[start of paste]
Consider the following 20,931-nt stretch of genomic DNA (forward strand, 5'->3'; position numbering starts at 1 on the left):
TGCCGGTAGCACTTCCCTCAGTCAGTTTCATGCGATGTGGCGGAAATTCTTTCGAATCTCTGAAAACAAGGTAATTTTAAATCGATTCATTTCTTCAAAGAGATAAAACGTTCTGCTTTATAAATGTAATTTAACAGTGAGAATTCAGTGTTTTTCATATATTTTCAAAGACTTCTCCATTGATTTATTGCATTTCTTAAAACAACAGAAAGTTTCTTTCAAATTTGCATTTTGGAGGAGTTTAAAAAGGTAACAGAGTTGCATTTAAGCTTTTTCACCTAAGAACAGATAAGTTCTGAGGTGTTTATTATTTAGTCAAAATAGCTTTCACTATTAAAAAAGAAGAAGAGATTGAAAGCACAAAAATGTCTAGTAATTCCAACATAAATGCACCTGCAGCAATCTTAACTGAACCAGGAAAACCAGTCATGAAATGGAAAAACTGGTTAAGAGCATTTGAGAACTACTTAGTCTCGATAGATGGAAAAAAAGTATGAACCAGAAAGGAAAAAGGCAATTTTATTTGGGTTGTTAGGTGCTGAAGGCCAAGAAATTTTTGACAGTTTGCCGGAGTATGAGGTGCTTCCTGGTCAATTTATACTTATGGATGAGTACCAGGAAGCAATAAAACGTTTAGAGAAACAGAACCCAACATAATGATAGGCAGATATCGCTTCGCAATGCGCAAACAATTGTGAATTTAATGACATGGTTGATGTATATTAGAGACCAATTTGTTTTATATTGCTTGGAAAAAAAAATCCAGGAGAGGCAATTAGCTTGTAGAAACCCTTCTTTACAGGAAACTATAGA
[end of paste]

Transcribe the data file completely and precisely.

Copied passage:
Consider the following 20,931-nt stretch of genomic DNA (forward strand, 5'->3'; position numbering starts at 1 on the left):
TGCCGGTAGCACTTCCCTCAGTCAGTTTCATGCGATGTGGCGGAAATTCTTTCGAATCTCTGAAAACAAGGTAATTTTAAATCGATTCATTTCTTCAAAGAGATAAAACGTTCTGCTTTATAAATGTAATTTAACAGTGAGAATTCAGTGTTTTTCATATATTTTCAAAGACTTCTCCATTGATTTATTGCATTTCTTAAAACAACAGAAAGTTTCTTTCAAATTTGCATTTTGGAGGAGTTTAAAAAGGTAACAGAGTTGCATTTAAGCTTTTTCACCTAAGAACAGATAAGTTCTGAGGTGTTTATTATTTAGTCAAAATAGCTTTCACTATTAAAAAAGAAGAAGAGATTGAAAGCACAAAAATGTCTAGTAATTCCAACATAAATGCACCTGCAGCAATCTTAACTGAACCAGGAAAACCAGTCATGAAATGGAAAAACTGGTTAAGAGCATTTGAGAACTACTTAGTCTCGATAGATGGAAAAAAAGTATGAACCAGAAAGGAAAAAGGCAATTTTATTTGGGTTGTTAGGTGCTGAAGGCCAAGAAATTTTTGACAGTTTGCCGGAGTATGAGGTGCTTCCTGGTCAATTTATACTTATGGATGAGTACCAGGAAGCAATAAAACGTTTAGAGAAACAGAACCCAACATAATGATAGGCAGATATCGCTTCGCAATGCGCAAACAATTGTGAATTTAATGACATGGTTGATGTATATTAGAGACCAATTTGTTTTATATTGCTTGGAAAAAAAAATCCAGGAGAGGCAATTAGCTTGTAGAAACCCTTCTTTACAGGAAACTATAGA